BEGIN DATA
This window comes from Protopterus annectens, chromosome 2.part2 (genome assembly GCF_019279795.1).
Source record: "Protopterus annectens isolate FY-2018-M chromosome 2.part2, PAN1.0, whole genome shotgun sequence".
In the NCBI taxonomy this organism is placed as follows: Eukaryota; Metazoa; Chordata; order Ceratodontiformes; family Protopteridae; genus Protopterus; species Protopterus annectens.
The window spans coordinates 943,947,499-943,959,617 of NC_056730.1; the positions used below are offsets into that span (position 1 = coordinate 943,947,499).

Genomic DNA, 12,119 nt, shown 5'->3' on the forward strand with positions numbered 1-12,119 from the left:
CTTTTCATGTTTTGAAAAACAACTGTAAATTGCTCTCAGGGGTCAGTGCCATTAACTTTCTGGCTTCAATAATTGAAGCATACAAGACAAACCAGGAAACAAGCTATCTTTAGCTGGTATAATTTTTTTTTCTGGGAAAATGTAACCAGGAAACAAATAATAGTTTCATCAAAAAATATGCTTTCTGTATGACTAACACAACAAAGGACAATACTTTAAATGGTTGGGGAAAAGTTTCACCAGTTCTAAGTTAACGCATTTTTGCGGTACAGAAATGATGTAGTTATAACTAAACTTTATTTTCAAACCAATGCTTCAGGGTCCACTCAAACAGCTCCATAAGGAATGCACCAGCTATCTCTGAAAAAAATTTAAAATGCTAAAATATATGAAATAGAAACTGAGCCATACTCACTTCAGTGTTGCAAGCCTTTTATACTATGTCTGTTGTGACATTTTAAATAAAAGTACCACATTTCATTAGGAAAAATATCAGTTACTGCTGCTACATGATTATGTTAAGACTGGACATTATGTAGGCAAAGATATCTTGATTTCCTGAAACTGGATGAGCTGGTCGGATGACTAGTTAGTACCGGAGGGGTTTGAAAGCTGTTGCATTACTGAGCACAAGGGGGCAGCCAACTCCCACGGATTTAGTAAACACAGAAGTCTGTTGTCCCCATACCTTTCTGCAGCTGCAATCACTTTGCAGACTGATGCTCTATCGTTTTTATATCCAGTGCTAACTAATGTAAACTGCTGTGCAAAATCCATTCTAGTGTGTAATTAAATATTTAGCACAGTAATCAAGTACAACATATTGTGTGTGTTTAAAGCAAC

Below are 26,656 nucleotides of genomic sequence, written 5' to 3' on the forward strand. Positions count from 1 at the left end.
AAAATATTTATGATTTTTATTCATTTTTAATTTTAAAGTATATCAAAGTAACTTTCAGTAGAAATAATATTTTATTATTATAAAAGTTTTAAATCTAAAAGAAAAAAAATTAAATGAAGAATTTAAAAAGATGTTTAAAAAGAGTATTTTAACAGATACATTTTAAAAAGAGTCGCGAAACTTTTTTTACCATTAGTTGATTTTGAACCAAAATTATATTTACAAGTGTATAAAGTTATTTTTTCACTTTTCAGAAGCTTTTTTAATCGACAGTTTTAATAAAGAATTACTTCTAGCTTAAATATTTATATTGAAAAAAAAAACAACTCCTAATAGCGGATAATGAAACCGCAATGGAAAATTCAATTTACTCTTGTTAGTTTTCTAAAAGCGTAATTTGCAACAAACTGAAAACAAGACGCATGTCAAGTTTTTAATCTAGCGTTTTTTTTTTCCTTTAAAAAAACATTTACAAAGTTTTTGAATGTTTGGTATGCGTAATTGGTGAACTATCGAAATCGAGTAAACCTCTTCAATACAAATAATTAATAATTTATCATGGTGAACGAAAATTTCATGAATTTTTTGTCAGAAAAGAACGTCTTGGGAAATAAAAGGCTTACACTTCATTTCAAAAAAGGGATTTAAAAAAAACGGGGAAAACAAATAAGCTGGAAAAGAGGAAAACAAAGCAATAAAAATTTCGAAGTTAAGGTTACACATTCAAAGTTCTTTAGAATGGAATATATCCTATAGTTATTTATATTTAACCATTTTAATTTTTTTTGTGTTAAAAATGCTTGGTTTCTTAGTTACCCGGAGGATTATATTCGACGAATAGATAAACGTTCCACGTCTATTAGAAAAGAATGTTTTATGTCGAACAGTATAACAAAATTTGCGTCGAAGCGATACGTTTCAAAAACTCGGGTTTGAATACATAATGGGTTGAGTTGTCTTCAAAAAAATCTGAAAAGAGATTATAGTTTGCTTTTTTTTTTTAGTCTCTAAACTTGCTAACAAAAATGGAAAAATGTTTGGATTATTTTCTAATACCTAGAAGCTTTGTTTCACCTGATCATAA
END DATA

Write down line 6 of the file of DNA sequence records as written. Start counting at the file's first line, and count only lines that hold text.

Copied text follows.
CTTTTCATGTTTTGAAAAACAACTGTAAATTGCTCTCAGGGGTCAGTGCCATTAACTTTCTGGCTTCAATAATTGAAGCATACAAGACAAACCAGGAAACAAGCTATCTTTAGCTGGTATAATTTTTTTTTCTGGGAAAATGTAACCAGGAAACAAATAATAGTTTCATCAAAAAATATGCTTTCTGTATGACTAACACAACAAAGGACAATACTTTAAATGGTTGGGGAAAAGTTTCACCAGTTCTAAGTTAACGCATTTTTGCGGTACAGAAATGATGTAGTTATAACTAAACTTTATTTTCAAACCAATGCTTCAGGGTCCACTCAAACAGCTCCATAAGGAATGCACCAGCTATCTCTGAAAAAAATTTAAAATGCTAAAATATATGAAATAGAAACTGAGCCATACTCACTTCAGTGTTGCAAGCCTTTTATACTATGTCTGTTGTGACATTTTAAATAAAAGTACCACATTTCATTAGGAAAAATATCAGTTACTGCTGCTACATGATTATGTTAAGACTGGACATTATGTAGGCAAAGATATCTTGATTTCCTGAAACTGGATGAGCTGGTCGGATGACTAGTTAGTACCGGAGGGGTTTGAAAGCTGTTGCATTACTGAGCACAAGGGGGCAGCCAACTCCCACGGATTTAGTAAACACAGAAGTCTGTTGTCCCCATACCTTTCTGCAGCTGCAATCACTTTGCAGACTGATGCTCTATCGTTTTTATATCCAGTGCTAACTAATGTAAACTGCTGTGCAAAATCCATTCTAGTGTGTAATTAAATATTTAGCACAGTAATCAAGTACAACATATTGTGTGTGTTTAAAGCAAC